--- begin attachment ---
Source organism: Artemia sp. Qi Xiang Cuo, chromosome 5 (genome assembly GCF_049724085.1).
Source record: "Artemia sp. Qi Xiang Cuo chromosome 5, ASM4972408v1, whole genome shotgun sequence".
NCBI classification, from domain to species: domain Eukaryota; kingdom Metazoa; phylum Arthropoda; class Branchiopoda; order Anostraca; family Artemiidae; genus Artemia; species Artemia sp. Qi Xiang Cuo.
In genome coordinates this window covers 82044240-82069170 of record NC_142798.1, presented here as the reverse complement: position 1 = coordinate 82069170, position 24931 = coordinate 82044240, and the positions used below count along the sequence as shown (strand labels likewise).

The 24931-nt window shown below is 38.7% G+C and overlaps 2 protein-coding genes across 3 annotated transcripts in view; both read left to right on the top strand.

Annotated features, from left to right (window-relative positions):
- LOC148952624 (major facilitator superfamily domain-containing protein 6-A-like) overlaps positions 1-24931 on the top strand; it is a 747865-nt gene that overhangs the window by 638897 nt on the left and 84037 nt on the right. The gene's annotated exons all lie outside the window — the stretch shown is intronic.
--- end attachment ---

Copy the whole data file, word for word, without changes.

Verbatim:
Source organism: Artemia sp. Qi Xiang Cuo, chromosome 5 (genome assembly GCF_049724085.1).
Source record: "Artemia sp. Qi Xiang Cuo chromosome 5, ASM4972408v1, whole genome shotgun sequence".
NCBI classification, from domain to species: domain Eukaryota; kingdom Metazoa; phylum Arthropoda; class Branchiopoda; order Anostraca; family Artemiidae; genus Artemia; species Artemia sp. Qi Xiang Cuo.
In genome coordinates this window covers 82044240-82069170 of record NC_142798.1, presented here as the reverse complement: position 1 = coordinate 82069170, position 24931 = coordinate 82044240, and the positions used below count along the sequence as shown (strand labels likewise).

The 24931-nt window shown below is 38.7% G+C and overlaps 2 protein-coding genes across 3 annotated transcripts in view; both read left to right on the top strand.

Annotated features, from left to right (window-relative positions):
- LOC148952624 (major facilitator superfamily domain-containing protein 6-A-like) overlaps positions 1-24931 on the top strand; it is a 747865-nt gene that overhangs the window by 638897 nt on the left and 84037 nt on the right. The gene's annotated exons all lie outside the window — the stretch shown is intronic.